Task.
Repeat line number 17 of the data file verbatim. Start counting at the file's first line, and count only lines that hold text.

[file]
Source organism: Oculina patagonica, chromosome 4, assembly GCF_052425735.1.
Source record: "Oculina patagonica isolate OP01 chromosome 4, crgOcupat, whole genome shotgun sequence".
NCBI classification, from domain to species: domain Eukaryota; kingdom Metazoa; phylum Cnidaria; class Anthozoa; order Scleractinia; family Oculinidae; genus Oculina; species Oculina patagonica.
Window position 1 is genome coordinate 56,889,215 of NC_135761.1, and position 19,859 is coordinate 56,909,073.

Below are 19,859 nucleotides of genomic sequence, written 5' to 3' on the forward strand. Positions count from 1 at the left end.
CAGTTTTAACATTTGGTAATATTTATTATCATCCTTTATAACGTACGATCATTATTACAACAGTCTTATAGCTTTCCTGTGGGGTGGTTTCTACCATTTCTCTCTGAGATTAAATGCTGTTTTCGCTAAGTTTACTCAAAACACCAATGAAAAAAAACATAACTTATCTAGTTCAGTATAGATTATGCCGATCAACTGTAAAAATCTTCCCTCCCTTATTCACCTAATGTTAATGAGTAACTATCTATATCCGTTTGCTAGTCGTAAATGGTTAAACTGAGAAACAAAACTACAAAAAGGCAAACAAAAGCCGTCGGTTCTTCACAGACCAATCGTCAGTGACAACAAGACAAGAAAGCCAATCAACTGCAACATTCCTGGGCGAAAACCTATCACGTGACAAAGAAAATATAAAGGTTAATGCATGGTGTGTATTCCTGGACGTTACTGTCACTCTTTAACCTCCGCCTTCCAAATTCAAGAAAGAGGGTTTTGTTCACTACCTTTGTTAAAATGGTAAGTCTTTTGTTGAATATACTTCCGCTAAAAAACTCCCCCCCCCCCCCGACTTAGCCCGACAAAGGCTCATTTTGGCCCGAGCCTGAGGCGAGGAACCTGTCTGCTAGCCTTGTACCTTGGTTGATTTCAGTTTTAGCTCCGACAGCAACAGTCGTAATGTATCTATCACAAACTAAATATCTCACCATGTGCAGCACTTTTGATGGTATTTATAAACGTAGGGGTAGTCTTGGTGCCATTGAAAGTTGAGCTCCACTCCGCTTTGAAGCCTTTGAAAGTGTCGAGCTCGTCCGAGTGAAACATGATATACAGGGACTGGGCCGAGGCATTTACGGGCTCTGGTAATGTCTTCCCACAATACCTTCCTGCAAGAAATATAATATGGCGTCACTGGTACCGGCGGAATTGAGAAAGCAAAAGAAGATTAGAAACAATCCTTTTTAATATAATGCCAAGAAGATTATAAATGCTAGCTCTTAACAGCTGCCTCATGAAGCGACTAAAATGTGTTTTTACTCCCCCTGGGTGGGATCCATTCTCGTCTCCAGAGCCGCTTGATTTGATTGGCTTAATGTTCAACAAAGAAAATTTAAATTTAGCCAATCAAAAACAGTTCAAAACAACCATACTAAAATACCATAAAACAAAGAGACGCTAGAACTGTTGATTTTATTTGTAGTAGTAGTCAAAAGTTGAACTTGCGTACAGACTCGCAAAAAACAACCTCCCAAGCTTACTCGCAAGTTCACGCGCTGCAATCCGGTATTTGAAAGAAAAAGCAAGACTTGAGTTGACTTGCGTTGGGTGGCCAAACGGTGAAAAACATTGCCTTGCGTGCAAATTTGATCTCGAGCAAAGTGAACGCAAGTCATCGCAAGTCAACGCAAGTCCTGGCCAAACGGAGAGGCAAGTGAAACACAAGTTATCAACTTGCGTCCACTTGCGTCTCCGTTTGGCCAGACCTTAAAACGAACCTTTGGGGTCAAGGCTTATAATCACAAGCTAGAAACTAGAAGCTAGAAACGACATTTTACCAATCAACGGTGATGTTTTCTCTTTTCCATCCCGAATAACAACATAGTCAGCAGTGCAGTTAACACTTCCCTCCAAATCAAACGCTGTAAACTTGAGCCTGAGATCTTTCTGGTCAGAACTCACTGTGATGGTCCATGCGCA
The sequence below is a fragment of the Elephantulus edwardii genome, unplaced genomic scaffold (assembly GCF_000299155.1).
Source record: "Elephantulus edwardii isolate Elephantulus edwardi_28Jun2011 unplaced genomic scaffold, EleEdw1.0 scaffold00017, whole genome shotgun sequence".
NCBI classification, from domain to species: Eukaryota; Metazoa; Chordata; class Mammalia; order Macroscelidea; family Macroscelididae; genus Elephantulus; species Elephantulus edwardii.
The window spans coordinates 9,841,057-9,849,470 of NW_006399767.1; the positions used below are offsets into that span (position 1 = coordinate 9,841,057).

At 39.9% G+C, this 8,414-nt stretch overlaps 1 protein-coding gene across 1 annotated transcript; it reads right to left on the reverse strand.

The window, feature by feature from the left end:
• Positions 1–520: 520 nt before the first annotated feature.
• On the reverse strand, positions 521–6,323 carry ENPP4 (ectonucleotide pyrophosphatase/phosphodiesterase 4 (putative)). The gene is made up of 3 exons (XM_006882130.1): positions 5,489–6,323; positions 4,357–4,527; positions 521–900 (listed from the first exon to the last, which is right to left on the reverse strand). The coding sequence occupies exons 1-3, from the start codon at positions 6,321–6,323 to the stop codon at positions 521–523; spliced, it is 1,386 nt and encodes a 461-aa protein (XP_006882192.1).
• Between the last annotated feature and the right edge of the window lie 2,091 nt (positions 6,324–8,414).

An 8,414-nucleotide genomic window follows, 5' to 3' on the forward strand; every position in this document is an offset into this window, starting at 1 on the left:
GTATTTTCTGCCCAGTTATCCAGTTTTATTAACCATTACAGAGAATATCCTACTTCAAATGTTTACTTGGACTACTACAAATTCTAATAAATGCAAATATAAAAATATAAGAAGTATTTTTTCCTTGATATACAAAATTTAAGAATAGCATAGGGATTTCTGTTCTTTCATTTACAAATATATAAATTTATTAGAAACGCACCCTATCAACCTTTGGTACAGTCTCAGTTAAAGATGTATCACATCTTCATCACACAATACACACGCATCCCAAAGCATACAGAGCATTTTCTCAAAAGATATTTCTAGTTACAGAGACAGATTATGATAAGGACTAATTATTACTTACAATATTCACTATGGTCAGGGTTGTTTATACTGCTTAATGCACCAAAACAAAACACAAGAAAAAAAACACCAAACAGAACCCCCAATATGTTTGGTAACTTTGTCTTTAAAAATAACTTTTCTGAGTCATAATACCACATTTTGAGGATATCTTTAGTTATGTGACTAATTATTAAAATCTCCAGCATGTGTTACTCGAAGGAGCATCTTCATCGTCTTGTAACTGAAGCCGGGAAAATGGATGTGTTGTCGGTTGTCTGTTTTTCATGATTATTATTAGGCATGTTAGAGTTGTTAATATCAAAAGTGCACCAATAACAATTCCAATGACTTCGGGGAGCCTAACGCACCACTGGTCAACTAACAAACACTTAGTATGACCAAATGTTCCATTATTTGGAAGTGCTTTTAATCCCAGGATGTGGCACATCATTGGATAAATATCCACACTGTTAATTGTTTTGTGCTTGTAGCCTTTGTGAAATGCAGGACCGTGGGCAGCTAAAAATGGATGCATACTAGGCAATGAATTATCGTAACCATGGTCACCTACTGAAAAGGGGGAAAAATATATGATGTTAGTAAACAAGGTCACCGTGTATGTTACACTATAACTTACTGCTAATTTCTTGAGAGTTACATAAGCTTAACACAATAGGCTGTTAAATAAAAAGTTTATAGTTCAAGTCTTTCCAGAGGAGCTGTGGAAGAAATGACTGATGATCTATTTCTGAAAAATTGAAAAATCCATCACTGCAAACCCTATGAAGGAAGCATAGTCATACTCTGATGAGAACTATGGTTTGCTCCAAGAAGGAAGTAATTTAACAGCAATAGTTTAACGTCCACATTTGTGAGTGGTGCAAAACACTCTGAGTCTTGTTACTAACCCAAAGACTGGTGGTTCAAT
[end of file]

GTATTTTCTGCCCAGTTATCCAGTTTTATTAACCATTACAGAGAATATCCTACTTCAAATGTTTACTTGGACTACTACAAATTCTAATAAATGCAAATATAAAAATATAAGAAGTATTTTTTCCTTGATATACAAAATTTAAGAATAGCATAGGGATTTCTGTTCTTTCATTTACAAATATATAAATTTATTAGAAACGCACCCTATCAACCTTTGGTACAGTCTCAGTTAAAGATGTATCACATCTTCATCACACAATACACACGCATCCCAAAGCATACAGAGCATTTTCTCAAAAGATATTTCTAGTTACAGAGACAGATTATGATAAGGACTAATTATTACTTACAATATTCACTATGGTCAGGGTTGTTTATACTGCTTAATGCACCAAAACAAAACACAAGAAAAAAAACACCAAACAGAACCCCCAATATGTTTGGTAACTTTGTCTTTAAAAATAACTTTTCTGAGTCATAATACCACATTTTGAGGATATCTTTAGTTATGTGACTAATTATTAAAATCTCCAGCATGTGTTACTCGAAGGAGCATCTTCATCGTCTTGTAACTGAAGCCGGGAAAATGGATGTGTTGTCGGTTGTCTGTTTTTCATGATTATTATTAGGCATGTTAGAGTTGTTAATATCAAAAGTGCACCAATAACAATTCCAATGACTTCGGGGAGCCTAACGCACCACTGGTCAACTAACAAACACTTAGTATGACCAAATGTTCCATTATTTGGAAGTGCTTTTAATCCCAGGATGTGGCACATCATTGGATAAATATCCACACTGTTAATTGTTTTGTGCTTGTAGCCTTTGTGAAATGCAGGACCGTGGGCAGCTAAAAATGGATGCATACTAGGCAATGAATTATCGTAACCATGGTCACCTACTGAAAAGGGGGAAAAATATATGATGTTAGTAAACAAGGTCACCGTGTATGTTACACTATAACTTACTGCTAATTTCTTGAGAGTTACATAAGCTTAACACAATAGGCTGTTAAATAAAAAGTTTATAGTTCAAGTCTTTCCAGAGGAGCTGTGGAAGAAATGACTGATGATCTATTTCTGAAAAATTGAAAAATCCATCACTGCAAACCCTATGAAGGAAGCATAGTCATACTCTGATGAGAACTATGGTTTGCTCCAAGAAGGAAGTAATTTAACAGCAATAGTTTAACGTCCACATTTGTGAGTGGTGCAAAACACTCTGAGTCTTGTTACTAACCCAAAGACTGGTGGTTCAAT